"Actually, the root 'BaRA' does indicate the creation of something out of nothing, for the Hebrew language has no other word to describe such an event.  It is true that the phenomenon of an earthquake is certainly nothing new, but that the ground should open itself up to swallow its victims is unprecedented.  Under typical circumstances, when an earthquake occurs, the fracture in the ground remains exposed and sometimes pools with water.  But that the ground should open up and then close at once, like a person who opens his mouth to swallow something and then shuts it immediately, was an event that on that day occurred for the first time and thus resembled an act of creation ex nihilo.  This is the meaning of the expression that 'the ground covered them up and they were lost from among the congregation'…for in a moment the earth opened its mouth and then closed it upon them, as if they had never existed" (commentary to 16:30,33). 

 

Thus, unlike the Ibn Ezra who detects nothing particularly unusual about the demise of Korach and his men, Ramban sees it as a glaring and unparalleled expression of Divine displeasure. 

 

Conclusion

 

Although their death is seen to occur immediately after Moshe's unwitting pronouncement of sentencing, and thus signifies God's instant support of his cause, the Ramban leaves us to speculate concerning the exact significance of the 'earth's mouth' motif.  It may be notable that the only other occurrence of this expression is in the context of Hevel's untimely death at the murderous hands of his brother Kayin.  It will be recalled that Kayin slays his brother (Bereishit 4:8-10) and then attempts to evade responsibility:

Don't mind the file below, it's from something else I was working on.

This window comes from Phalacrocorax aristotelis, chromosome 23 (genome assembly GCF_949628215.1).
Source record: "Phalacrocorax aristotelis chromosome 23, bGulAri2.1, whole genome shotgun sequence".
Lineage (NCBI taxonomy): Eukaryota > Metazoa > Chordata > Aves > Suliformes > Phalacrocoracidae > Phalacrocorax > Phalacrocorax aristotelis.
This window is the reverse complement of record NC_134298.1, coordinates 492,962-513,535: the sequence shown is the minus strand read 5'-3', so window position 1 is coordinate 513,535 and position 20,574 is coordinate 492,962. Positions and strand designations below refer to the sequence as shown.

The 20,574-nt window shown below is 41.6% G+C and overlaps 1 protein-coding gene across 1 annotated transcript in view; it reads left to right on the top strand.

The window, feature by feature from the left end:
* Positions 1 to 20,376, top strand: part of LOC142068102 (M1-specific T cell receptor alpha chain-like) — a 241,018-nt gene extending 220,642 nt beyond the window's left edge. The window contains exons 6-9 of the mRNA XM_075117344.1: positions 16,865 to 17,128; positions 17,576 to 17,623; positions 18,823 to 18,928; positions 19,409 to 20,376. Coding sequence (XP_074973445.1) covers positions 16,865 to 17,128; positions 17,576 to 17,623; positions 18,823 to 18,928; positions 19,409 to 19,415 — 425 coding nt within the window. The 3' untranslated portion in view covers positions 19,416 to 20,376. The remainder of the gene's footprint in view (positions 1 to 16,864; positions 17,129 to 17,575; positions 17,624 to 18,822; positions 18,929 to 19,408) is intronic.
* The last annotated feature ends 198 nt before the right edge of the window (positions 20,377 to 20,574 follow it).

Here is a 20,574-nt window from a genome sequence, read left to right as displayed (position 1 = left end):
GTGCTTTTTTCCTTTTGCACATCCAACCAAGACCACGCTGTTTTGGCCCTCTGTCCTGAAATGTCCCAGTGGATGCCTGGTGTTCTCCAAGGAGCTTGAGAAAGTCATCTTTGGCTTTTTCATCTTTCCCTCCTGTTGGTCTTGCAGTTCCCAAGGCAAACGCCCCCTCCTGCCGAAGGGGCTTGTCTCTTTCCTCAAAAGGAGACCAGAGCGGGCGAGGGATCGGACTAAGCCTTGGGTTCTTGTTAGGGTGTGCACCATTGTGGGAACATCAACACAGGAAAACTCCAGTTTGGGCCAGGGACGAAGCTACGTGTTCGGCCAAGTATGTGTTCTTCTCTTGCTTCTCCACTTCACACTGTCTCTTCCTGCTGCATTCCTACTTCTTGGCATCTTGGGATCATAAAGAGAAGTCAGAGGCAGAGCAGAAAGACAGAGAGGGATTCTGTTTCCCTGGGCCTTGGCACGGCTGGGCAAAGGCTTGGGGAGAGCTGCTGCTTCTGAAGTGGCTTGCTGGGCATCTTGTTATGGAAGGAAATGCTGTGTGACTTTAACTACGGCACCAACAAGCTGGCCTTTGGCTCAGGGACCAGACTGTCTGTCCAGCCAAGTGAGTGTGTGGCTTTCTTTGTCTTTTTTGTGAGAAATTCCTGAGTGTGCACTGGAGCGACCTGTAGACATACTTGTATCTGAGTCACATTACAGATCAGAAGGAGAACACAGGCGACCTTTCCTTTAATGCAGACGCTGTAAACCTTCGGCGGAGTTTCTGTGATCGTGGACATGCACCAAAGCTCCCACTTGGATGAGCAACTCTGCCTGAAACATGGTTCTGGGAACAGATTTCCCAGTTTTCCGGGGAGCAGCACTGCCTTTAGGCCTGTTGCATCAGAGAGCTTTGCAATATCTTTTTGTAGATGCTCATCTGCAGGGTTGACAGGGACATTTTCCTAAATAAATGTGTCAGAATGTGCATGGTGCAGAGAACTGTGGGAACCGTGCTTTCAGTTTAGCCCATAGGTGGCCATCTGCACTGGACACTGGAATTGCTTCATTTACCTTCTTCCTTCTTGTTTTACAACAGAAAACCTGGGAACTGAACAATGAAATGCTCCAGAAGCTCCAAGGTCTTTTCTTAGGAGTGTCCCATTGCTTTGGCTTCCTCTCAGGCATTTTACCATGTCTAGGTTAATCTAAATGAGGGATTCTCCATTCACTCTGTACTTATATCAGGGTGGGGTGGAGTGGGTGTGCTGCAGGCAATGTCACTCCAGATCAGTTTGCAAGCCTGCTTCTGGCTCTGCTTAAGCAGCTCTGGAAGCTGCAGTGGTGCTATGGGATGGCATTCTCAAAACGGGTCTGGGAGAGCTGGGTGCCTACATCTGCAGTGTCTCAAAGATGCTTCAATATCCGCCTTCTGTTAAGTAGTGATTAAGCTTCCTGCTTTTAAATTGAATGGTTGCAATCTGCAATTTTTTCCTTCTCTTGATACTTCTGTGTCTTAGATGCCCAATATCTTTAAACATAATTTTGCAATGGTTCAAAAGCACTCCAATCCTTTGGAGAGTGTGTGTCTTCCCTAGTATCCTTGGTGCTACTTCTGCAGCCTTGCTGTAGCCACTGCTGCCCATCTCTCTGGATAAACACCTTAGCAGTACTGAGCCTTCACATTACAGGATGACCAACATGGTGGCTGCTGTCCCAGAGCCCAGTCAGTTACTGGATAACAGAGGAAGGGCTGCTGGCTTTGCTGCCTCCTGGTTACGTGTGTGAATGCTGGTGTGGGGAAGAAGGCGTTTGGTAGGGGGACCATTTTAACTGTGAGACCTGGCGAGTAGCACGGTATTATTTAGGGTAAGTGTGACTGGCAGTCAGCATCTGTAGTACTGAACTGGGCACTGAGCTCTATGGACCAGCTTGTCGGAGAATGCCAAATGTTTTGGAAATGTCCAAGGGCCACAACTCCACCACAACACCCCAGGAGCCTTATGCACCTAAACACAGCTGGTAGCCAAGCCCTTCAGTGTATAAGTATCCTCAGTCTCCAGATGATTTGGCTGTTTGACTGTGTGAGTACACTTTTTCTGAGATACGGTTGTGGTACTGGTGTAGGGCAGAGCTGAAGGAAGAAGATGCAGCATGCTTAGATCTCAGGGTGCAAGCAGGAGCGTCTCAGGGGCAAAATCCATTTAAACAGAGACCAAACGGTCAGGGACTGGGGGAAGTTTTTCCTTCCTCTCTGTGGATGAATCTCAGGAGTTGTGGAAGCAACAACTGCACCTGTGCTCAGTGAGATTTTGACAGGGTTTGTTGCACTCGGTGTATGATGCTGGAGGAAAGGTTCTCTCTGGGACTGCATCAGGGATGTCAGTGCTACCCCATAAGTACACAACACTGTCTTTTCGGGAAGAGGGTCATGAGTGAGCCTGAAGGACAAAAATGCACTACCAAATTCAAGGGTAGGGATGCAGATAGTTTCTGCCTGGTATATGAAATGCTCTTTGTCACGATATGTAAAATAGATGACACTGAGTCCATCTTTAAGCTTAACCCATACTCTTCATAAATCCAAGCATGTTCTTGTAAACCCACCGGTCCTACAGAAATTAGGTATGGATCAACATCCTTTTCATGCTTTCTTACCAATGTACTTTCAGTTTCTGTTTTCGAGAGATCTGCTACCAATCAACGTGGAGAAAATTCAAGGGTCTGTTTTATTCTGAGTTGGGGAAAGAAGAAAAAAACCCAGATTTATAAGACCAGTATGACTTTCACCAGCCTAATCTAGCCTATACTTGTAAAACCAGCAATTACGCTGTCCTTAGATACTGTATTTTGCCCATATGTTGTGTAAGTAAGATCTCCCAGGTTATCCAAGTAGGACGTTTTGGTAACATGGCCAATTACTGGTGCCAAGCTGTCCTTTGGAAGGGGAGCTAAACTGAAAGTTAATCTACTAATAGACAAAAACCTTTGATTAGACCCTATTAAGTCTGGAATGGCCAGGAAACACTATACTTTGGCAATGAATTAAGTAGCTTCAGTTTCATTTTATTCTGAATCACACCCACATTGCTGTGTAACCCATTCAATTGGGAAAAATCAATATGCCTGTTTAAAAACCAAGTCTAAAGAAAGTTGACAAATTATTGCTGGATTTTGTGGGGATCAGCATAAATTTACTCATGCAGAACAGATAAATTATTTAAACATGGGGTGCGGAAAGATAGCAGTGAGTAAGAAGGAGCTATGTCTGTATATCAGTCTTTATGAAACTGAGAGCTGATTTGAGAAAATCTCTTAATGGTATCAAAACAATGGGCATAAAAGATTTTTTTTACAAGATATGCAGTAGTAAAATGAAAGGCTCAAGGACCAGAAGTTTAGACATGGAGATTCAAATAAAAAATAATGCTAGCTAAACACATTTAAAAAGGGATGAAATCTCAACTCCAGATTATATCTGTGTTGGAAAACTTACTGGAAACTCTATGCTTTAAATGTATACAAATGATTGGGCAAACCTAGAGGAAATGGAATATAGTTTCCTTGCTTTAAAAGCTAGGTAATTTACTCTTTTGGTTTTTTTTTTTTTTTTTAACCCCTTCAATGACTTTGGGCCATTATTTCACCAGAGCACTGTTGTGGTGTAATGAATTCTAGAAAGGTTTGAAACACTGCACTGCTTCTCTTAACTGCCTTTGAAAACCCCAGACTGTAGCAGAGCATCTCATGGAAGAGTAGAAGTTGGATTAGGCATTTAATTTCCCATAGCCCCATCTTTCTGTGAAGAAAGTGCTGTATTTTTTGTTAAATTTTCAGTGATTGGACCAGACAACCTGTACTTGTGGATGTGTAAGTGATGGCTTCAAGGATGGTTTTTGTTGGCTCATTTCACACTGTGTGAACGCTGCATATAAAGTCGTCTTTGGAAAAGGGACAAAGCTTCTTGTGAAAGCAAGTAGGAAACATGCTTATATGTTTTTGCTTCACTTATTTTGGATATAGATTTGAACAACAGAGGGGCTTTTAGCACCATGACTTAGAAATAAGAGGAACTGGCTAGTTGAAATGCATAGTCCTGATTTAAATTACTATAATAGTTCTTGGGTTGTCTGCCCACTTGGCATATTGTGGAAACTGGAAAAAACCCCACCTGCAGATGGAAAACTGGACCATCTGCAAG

"God said to Kayin 'Where is your brother Hevel?'  Kayin answered 'I do not know.  Am I my brother's keeper?'  God said to him: 'What have you done?  The blood of your brother cries out to me from the earth!  Now you shall be cursed from the earth that OPENED ITS MOUTH to take your brother's blood from your hand'" (Bereishit 4:10-11).

 

In the case of Hevel, whose name means 'breath' and whose life dissipated and expired leaving no lasting legacy, the image of the earth's maw swallowing his blood seems particularly apt.  Prevented from realizing his life's potential by a sudden and violent act, Hevel dies and leaves not a trace of his existence.  No offspring perpetuate his name, no lasting deeds immortalize his memory, and he tragically disappears from the world like a spent vaporous breath.  His blood, his life force and vital essence, perish and are absorbed into the soft, red earth.

 

In a similar way, Korach and his followers, who fan the flames of strife for the sake of personal gain, leave behind no significant accomplishments for all of their misguided efforts.  They disappear and it is as if they never existed, for their claims of representing the people's grievance, a smokescreen from the start, vanish with their demise.  For all of his sound and fury, Korach leaves us no mark or impression of his 'life's work.'  Strewing discord, destroying rather than attempting to build, his legacy consists of a parasha that bears his name in infamy and nothing more.  The earth has swallowed the rest, and with good reason.  The sower of strife never attains the eternity that he craves.  In the people's memory only the sincerely selfless leader who puts the interests of the people above his own, lives on forever.

 

Shabbat Shalom